"With capacity back in place or a little bit, we don't anticipate any lead time issues," Valletta added.
Prices should stay stable unless…
There also shouldn't be any serious pricing issues, although the wildcard is raw materials cost. If prices for copper, palladium, and ceramics rise significantly, resistor manufacturers may try to pass the increases on to buyers in the form of higher resistor prices. In other cases, higher materials cost prevents suppliers from reducing prices.
"Last year, there were a few cases where we had to raise prices," said Schroeder. "We didn't have any choice because we couldn't get materials for anywhere near the same price for what we could in the past."
Barring any spikes in raw materials prices, resistor prices should be mostly stable this year, Schroeder noted. "Usually there is a five to seven percent decrease each year with resistors. And that's kind of the accepted way of business. But pricing is flat for the most part," Schroeder said.
With stable prices and inventories replenished for the most part, resistor manufacturers are expecting single-digit revenue growth in 2011.
"Last year's growth was 40-50 percent over 2009," said Cathal Sheehan, product line manager resistive products division for Bourns, based in Riverside, Calif. He noted that resistor demand now is back to 2008 levels. "Business is pretty stable compared to 2010," said Sheehan, and single-digit growth is likely.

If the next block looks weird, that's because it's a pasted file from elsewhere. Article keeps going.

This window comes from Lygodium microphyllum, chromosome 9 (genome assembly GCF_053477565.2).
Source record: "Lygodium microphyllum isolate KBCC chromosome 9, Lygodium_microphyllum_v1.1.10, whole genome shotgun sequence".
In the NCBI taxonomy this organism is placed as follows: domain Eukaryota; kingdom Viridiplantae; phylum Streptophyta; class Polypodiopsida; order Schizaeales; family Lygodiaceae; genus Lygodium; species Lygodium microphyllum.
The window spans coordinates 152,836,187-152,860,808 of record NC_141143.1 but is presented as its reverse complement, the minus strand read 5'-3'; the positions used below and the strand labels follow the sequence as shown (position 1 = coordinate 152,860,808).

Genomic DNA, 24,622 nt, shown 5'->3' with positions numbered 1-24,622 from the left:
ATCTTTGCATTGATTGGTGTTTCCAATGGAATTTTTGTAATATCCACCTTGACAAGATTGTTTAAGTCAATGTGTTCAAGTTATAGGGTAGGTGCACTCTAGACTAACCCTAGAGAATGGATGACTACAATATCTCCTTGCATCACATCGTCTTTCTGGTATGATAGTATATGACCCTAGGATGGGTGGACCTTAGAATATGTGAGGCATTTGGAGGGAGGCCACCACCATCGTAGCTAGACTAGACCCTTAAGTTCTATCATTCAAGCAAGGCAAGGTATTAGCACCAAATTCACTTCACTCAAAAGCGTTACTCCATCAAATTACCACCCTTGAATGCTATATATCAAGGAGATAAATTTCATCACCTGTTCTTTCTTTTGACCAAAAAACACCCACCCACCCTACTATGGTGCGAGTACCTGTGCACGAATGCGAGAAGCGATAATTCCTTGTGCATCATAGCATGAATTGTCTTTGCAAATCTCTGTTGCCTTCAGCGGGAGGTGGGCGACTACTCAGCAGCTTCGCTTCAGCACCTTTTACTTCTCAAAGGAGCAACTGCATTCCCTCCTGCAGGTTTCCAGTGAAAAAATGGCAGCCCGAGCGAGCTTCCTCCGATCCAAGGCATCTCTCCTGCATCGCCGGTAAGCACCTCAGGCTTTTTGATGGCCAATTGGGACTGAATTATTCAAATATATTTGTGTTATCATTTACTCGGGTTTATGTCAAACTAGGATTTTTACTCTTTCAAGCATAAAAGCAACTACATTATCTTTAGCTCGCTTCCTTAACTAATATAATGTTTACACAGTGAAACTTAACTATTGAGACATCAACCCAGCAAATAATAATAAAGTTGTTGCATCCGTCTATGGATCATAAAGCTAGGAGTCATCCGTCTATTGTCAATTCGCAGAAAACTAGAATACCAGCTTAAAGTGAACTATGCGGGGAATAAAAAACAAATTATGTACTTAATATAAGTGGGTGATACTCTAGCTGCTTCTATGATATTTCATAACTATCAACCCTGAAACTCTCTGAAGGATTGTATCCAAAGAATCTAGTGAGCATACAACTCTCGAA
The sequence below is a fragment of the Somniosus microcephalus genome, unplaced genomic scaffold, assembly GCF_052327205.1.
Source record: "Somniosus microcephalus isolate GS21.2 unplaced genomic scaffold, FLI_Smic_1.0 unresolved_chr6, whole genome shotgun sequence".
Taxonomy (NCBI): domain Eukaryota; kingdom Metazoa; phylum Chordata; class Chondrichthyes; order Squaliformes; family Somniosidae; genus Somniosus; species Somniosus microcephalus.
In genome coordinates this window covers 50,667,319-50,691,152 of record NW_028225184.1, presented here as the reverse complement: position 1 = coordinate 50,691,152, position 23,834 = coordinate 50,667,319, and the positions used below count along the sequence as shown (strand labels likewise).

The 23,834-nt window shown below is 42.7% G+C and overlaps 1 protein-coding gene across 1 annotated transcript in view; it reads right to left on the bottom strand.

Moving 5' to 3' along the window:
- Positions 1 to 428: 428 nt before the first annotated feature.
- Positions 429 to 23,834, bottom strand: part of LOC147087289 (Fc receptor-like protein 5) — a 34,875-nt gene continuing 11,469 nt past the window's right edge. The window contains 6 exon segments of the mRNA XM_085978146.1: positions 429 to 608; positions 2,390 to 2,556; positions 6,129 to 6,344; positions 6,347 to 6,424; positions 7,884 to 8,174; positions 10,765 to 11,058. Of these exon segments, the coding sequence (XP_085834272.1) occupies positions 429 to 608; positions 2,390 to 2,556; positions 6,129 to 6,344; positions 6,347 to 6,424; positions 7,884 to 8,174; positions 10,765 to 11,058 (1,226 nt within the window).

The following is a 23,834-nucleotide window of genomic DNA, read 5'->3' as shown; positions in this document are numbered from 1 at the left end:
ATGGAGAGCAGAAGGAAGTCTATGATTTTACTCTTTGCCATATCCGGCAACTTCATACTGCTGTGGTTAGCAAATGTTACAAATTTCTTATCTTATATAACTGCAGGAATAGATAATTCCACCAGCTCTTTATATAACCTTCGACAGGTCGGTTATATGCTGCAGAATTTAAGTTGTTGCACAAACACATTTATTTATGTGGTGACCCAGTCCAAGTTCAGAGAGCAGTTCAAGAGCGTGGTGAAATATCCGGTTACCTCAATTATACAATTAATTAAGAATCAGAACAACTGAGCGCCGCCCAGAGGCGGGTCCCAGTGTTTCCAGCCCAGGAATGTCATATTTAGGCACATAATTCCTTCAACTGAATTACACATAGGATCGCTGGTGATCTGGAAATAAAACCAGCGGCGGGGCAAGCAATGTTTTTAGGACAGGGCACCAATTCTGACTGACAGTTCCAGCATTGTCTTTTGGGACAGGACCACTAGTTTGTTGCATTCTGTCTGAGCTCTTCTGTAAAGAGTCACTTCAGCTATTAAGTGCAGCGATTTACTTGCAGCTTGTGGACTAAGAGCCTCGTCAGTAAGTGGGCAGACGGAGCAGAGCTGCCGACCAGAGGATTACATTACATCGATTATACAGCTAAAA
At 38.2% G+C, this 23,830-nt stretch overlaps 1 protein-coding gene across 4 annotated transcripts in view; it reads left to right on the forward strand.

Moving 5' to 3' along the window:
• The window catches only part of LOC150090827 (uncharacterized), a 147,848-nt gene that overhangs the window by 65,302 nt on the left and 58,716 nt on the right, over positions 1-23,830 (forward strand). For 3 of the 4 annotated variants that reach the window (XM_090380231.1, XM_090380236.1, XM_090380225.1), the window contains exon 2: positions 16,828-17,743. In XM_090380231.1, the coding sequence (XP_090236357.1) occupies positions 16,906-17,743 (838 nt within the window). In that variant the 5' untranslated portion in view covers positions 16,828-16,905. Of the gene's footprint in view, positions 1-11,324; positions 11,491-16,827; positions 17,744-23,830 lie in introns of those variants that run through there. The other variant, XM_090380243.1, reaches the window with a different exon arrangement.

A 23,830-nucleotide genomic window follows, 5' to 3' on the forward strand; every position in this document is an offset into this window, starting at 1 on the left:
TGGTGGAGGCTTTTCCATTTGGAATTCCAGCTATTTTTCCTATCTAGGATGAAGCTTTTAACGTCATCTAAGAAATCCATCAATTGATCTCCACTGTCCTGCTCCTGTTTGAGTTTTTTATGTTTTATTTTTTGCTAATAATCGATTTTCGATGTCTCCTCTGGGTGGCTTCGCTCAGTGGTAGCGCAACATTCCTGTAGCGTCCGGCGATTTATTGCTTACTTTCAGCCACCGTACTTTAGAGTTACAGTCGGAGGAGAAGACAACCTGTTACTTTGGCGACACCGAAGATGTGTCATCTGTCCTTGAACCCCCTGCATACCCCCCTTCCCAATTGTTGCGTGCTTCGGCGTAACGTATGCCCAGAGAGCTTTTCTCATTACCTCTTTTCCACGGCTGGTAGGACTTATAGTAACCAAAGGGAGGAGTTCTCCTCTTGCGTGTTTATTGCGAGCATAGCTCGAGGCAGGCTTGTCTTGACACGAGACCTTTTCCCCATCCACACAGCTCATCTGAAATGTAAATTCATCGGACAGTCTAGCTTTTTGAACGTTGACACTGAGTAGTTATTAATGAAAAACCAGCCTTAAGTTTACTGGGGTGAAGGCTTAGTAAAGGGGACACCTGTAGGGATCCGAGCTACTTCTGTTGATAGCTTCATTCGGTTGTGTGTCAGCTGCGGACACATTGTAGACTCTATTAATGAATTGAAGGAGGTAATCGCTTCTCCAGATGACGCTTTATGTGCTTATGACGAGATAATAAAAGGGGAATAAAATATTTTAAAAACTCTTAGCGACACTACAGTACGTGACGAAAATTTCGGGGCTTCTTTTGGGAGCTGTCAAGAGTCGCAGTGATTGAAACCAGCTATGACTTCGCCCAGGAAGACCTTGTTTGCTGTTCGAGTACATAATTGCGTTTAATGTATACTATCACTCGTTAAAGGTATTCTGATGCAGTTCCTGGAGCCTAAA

Sheehan went on to add that the computing market and memory IC market will help drive business in 2011.
"DRAM boards use a lot of resistor chips," said Sheehan. He noted that the resistor business started to slow down last year because towards the second half of 2010, there wasn't DRAM wafer capacity available to keep up with demand. If there was, "we could've sold a lot more resistor chips."
Energy efficiency needed
"Last year's growth was 40-50 percent over 2009," said Cathal Sheehan, product line manager resistive products division for Bourns, based in Riverside, Calif.Sheehan said automotive electronics and white goods are also driving resistor demand. White goods create strong resistor demand because of a growing need for more energy-efficient motor controls in washing machines, dishwashers, and other appliances. White goods manufacturers are using more current sensor resistors.